Wizards 124, Celtics 117: I liike wiin. It's niice.
This is your classic Washington Wizards high-scoring victory. They were nearly unstoppable in spurts, especially during the key third-quarter run to make it a double-digit game. However, they were also sloppy at times, allowing Boston way too many open looks. The Wizards needed practically every one of the 93 points the Big 3 put up to win this one.
I didn't watch the whole game, but from what I saw, here's what I liked and didn't like.
-The offense: Well, duh. When I talk about the Wizards' Big 3 clicking on all cylinders, this is what I'm talking about. How often will a team have a guy who scores 44 points, another who nearly gets 30, and a third who gets 20? It speaks to the efficiency of the Big 3 that they're able to all score so many points at the same time. I realize Boston is among the worst defensive teams in basketball, but if they score 73 points combined instead of 93, that will be enough to beat most teams.
-Forced turnovers: The Wizards, for the second game in a row, forced a ton of turnovers, stealing 11 balls and converting on 23 Celtic turnovers. That proved to be the difference in the game. Obviously, this has something to do with the Wizards' gambling style, but if you can force as many turnovers as you do, it can help to disguise a terrible defensive effort.
-Antonio Daniels: I can't stress enough how important a player Daniels is. He can play either the one or the two off the bench and provides solid veteran leadership and defense. Most importantly, Daniels is dynamite instant offense. Because of his slashing and driving nature, he can be counted on for production every game. He gets to the line, doesn't turn it over, and shoots really well from the free-throw line. When the Wizards start to fall into shooting too many jumpers, Daniels is always there to save them.
I nooo liiike
-The open looks: 52 percent from the field? 48 percent from three-point range? All this to the Celtics? This is a problem. Against Cleveland, I actually think the Wizards did a good job of preventing open looks, as I feel like Cleveland (especially Larry Hughes) just hit some tough shots. Tonight, though, it didn't seem like that. There's no way Wally Szczerbiak should have 33 points on 10 of 16 shooting. The Wizards don't really have the big defensive presence necessary to completely shut down the paint (although Brendan Haywood did have 3 blocks), but they can more easily control open shots. Too often, guys were trailing their defenders off the ball, allowing the guy coming off the screen an easy jump shot. This was something that was a point of emphasis all throughout training camp, so it's even more disconcerting to see.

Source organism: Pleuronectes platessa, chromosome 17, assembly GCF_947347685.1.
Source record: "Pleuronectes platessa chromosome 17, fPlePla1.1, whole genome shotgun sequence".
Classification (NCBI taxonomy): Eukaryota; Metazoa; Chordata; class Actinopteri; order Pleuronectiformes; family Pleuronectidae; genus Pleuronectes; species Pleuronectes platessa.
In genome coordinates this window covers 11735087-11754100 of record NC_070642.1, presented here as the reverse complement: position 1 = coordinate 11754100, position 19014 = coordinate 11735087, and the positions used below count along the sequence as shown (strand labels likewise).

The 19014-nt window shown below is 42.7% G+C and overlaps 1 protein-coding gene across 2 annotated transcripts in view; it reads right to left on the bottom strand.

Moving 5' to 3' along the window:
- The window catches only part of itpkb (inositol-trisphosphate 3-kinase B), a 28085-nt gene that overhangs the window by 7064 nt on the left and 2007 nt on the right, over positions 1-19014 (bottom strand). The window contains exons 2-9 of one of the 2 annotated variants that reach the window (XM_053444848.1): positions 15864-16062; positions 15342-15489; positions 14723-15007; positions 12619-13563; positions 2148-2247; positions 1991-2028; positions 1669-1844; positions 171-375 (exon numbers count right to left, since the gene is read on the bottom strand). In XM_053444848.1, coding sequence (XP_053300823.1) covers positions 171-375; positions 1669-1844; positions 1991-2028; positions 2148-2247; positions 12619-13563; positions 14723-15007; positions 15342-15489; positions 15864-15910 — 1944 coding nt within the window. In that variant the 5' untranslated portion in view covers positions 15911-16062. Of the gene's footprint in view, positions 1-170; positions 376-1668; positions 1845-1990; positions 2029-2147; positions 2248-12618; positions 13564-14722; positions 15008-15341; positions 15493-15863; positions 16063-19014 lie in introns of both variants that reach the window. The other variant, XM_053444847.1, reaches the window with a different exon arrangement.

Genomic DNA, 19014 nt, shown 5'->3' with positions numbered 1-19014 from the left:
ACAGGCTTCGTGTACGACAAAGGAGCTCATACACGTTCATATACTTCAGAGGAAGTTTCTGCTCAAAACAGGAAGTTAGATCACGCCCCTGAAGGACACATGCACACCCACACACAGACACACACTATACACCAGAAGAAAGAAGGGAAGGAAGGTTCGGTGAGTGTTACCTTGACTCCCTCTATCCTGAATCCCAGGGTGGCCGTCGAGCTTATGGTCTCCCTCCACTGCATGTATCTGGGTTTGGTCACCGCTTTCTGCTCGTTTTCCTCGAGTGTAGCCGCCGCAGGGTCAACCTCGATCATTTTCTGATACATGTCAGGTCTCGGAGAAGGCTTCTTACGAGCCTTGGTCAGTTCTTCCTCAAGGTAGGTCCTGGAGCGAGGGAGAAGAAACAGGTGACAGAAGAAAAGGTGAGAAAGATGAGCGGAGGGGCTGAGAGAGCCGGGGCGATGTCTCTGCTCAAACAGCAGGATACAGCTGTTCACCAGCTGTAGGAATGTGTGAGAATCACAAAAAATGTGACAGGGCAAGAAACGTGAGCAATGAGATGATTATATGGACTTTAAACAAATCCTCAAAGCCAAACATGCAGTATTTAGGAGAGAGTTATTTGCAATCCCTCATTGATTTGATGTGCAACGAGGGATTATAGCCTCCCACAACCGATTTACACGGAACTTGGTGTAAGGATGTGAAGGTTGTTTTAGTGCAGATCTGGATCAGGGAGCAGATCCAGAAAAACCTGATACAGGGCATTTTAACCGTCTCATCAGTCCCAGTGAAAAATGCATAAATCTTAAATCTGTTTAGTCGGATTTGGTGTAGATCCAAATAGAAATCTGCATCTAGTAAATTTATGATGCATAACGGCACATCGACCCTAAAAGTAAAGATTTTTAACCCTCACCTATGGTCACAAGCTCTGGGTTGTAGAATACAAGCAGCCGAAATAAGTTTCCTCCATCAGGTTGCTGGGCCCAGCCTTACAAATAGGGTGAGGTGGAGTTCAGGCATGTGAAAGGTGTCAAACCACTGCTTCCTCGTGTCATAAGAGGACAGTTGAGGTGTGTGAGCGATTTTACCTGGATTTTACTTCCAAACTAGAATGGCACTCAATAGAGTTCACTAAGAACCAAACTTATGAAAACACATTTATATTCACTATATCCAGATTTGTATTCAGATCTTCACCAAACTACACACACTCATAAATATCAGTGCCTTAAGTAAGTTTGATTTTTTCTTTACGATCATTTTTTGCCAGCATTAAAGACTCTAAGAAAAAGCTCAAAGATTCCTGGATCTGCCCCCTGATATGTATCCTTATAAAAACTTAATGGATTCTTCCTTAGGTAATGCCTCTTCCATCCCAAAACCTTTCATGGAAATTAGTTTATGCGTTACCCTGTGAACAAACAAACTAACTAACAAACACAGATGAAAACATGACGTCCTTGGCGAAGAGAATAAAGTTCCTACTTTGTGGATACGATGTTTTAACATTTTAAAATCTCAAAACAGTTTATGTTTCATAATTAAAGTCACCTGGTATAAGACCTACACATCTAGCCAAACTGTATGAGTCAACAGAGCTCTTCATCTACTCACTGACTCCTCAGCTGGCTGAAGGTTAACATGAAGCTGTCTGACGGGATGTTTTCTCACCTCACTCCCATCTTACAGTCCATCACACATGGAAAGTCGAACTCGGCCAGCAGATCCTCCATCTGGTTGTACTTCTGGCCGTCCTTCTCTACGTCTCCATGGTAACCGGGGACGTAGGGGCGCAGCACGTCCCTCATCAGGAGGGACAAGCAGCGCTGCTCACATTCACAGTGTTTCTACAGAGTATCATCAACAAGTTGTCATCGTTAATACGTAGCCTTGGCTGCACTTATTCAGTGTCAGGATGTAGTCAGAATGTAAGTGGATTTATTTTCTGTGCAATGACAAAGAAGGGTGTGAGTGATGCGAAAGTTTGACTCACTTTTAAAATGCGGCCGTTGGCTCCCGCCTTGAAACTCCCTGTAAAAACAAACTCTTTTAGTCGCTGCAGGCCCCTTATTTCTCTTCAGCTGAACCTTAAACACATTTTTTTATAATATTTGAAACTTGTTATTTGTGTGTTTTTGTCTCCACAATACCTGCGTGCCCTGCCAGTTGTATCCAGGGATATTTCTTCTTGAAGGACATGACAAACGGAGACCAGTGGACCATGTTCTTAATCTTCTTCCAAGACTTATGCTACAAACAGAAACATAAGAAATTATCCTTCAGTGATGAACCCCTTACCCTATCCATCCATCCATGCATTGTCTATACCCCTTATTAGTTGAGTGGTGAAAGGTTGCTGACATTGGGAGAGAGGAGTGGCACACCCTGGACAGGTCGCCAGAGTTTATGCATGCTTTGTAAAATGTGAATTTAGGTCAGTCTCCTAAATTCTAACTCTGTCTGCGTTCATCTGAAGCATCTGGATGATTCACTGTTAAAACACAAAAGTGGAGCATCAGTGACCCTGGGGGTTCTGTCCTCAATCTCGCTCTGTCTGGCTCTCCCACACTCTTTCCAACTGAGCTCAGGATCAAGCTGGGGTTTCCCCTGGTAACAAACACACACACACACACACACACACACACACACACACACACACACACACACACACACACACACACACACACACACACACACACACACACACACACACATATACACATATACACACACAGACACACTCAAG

-Rebounding: Understandibly, the Wizards don't have the horses to pound opponents on the glass. However, you have to be able to at least hold your own on the glass to be able to kick-start your high-octane attack. If you don't have the ball, you really can't score. The Celtics should not be outrebounding the Wizards by 15 without arguably their best rebounder in Theo Ratliff. Thomas, for all of the things he does well, does not rebound particularly well on the defensive glass. He should be grabbing way more than 6 rebounds.
-The minutes: Arenas, Jamison, and Butler all played more than 38 minutes last night. If they do that every game, they're going to tire easily. Eddie Jordan needs to show more confidence in guys like Roger Mason, Andray Blatche, and Donnell Taylor in future games. If they can each provide 10 solid minutes, that means more rest for the Big 3
Overall, a win's a win, but it could have been much better.
As for Borat, it's a must see. It's pretty tasteless, but who didn't expect it to be? If you know what to expect, you should love it.
Postgame thoughts? What are your impressions from yesterday's win?